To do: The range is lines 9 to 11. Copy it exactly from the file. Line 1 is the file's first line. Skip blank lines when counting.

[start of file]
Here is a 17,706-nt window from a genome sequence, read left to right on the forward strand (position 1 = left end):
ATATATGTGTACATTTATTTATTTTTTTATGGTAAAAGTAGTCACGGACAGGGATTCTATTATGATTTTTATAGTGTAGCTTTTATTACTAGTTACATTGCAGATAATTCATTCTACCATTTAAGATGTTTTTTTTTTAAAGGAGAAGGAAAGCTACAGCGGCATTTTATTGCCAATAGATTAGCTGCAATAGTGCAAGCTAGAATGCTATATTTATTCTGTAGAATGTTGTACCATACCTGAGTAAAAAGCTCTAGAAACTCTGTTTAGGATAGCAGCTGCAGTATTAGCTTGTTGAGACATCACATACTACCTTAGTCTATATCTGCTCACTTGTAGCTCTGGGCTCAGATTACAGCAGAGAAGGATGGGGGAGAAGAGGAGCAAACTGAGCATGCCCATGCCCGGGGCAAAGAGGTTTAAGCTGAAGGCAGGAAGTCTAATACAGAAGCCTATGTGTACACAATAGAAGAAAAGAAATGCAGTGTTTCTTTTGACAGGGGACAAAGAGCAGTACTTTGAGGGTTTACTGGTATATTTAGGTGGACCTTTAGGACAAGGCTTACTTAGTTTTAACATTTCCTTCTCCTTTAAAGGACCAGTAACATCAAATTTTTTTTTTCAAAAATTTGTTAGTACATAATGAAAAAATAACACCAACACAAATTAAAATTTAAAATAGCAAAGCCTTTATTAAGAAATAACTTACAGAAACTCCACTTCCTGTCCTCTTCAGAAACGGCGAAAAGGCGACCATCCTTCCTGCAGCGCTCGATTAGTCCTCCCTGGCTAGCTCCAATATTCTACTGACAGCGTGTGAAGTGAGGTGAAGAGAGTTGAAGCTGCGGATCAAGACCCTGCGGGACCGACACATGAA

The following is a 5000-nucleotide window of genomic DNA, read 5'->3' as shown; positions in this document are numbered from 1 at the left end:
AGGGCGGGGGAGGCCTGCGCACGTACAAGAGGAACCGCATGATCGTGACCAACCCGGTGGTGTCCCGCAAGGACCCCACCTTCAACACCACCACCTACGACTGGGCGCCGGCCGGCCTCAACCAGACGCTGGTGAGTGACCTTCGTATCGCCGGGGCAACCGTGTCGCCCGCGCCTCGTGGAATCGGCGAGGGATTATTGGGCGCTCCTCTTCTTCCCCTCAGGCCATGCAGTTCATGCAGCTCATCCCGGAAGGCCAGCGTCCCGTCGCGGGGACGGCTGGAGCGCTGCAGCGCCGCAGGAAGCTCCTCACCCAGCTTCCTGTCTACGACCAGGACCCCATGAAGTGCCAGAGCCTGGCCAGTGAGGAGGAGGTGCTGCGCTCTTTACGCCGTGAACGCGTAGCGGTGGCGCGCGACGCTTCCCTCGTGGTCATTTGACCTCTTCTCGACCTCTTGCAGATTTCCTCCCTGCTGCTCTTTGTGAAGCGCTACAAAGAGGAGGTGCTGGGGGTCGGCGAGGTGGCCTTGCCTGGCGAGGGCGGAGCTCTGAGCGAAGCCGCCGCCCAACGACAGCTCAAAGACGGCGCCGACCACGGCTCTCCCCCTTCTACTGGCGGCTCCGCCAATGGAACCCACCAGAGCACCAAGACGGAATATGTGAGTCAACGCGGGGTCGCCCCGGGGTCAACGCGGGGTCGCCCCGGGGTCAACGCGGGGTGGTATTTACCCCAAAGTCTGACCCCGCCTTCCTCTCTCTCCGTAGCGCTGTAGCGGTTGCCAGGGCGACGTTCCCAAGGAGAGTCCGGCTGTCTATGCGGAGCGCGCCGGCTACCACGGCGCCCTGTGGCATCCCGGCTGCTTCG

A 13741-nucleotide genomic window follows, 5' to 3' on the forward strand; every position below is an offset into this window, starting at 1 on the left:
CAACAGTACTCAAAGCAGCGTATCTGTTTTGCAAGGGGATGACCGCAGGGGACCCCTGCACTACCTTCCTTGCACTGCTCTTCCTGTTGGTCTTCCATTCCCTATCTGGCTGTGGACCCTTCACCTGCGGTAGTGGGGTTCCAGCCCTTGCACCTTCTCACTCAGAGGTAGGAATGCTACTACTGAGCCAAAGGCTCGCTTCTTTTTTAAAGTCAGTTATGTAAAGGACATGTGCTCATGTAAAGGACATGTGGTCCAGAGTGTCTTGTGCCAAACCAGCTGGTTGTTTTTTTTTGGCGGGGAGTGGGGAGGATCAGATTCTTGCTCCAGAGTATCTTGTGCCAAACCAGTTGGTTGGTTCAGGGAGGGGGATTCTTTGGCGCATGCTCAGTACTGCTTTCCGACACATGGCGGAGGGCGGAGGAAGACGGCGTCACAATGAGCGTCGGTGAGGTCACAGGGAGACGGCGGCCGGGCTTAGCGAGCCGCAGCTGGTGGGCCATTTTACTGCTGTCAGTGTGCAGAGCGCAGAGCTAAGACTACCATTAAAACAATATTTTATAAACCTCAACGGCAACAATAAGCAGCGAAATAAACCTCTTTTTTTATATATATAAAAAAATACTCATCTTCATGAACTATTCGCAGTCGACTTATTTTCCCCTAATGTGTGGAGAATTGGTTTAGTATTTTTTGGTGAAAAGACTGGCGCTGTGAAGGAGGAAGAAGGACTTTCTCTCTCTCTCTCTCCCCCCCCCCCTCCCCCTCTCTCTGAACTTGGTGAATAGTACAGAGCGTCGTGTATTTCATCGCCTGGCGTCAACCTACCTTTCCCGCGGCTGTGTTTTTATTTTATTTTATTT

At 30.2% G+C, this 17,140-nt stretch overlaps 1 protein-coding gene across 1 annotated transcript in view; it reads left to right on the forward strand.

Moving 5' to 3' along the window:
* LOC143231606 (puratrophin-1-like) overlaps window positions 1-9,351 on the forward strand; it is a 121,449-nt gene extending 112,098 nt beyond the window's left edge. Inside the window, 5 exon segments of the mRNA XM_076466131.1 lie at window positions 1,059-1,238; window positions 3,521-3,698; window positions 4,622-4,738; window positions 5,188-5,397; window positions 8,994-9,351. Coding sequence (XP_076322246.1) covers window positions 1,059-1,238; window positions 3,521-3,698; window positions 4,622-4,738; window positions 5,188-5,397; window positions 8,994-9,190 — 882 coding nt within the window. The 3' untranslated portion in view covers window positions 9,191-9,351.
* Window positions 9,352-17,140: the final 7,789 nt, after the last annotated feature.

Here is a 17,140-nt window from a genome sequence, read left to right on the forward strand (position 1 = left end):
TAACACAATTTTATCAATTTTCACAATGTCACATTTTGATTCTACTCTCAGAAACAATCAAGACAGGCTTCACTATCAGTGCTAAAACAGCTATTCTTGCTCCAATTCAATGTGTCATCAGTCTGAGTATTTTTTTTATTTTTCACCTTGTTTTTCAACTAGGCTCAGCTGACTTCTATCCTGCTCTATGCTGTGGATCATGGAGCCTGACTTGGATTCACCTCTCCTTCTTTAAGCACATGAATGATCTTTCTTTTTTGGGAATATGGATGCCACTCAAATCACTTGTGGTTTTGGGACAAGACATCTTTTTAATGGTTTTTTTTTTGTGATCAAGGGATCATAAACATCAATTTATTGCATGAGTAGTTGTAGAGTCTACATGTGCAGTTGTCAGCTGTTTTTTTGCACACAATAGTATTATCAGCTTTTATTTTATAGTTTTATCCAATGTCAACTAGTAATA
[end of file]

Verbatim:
* LOC143231606 (puratrophin-1-like) overlaps window positions 1-9,351 on the forward strand; it is a 121,449-nt gene extending 112,098 nt beyond the window's left edge. Inside the window, 5 exon segments of the mRNA XM_076466131.1 lie at window positions 1,059-1,238; window positions 3,521-3,698; window positions 4,622-4,738; window positions 5,188-5,397; window positions 8,994-9,351. Coding sequence (XP_076322246.1) covers window positions 1,059-1,238; window positions 3,521-3,698; window positions 4,622-4,738; window positions 5,188-5,397; window positions 8,994-9,190 — 882 coding nt within the window. The 3' untranslated portion in view covers window positions 9,191-9,351.
* Window positions 9,352-17,140: the final 7,789 nt, after the last annotated feature.

Here is a 17,140-nt window from a genome sequence, read left to right on the forward strand (position 1 = left end):